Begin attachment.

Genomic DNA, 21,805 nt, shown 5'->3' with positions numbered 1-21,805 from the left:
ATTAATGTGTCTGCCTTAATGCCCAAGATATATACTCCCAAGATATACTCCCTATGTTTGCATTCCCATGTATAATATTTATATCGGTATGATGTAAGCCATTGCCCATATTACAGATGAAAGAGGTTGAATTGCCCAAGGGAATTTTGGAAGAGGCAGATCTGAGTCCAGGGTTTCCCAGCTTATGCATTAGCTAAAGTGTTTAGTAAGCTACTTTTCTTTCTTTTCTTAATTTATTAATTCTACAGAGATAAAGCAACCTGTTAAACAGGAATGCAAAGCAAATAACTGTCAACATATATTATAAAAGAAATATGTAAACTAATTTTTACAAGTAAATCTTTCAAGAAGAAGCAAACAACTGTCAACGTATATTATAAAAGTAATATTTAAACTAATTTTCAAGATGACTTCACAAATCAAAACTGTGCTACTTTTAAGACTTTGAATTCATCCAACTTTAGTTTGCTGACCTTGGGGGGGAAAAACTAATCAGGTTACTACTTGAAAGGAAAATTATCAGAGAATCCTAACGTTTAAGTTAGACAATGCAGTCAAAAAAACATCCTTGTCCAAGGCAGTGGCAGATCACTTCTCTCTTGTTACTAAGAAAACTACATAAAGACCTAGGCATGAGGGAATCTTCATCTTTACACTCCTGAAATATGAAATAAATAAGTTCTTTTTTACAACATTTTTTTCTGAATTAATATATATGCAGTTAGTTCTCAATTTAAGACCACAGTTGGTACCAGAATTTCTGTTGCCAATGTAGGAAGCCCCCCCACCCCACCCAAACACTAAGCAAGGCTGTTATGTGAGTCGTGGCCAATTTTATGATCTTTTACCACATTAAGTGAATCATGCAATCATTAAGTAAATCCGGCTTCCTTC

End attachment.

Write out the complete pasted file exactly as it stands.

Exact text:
Genomic DNA, 21,805 nt, shown 5'->3' with positions numbered 1-21,805 from the left:
ATTAATGTGTCTGCCTTAATGCCCAAGATATATACTCCCAAGATATACTCCCTATGTTTGCATTCCCATGTATAATATTTATATCGGTATGATGTAAGCCATTGCCCATATTACAGATGAAAGAGGTTGAATTGCCCAAGGGAATTTTGGAAGAGGCAGATCTGAGTCCAGGGTTTCCCAGCTTATGCATTAGCTAAAGTGTTTAGTAAGCTACTTTTCTTTCTTTTCTTAATTTATTAATTCTACAGAGATAAAGCAACCTGTTAAACAGGAATGCAAAGCAAATAACTGTCAACATATATTATAAAAGAAATATGTAAACTAATTTTTACAAGTAAATCTTTCAAGAAGAAGCAAACAACTGTCAACGTATATTATAAAAGTAATATTTAAACTAATTTTCAAGATGACTTCACAAATCAAAACTGTGCTACTTTTAAGACTTTGAATTCATCCAACTTTAGTTTGCTGACCTTGGGGGGGAAAAACTAATCAGGTTACTACTTGAAAGGAAAATTATCAGAGAATCCTAACGTTTAAGTTAGACAATGCAGTCAAAAAAACATCCTTGTCCAAGGCAGTGGCAGATCACTTCTCTCTTGTTACTAAGAAAACTACATAAAGACCTAGGCATGAGGGAATCTTCATCTTTACACTCCTGAAATATGAAATAAATAAGTTCTTTTTTACAACATTTTTTTCTGAATTAATATATATGCAGTTAGTTCTCAATTTAAGACCACAGTTGGTACCAGAATTTCTGTTGCCAATGTAGGAAGCCCCCCCACCCCACCCAAACACTAAGCAAGGCTGTTATGTGAGTCGTGGCCAATTTTATGATCTTTTACCACATTAAGTGAATCATGCAATCATTAAGTAAATCCGGCTTCCTTC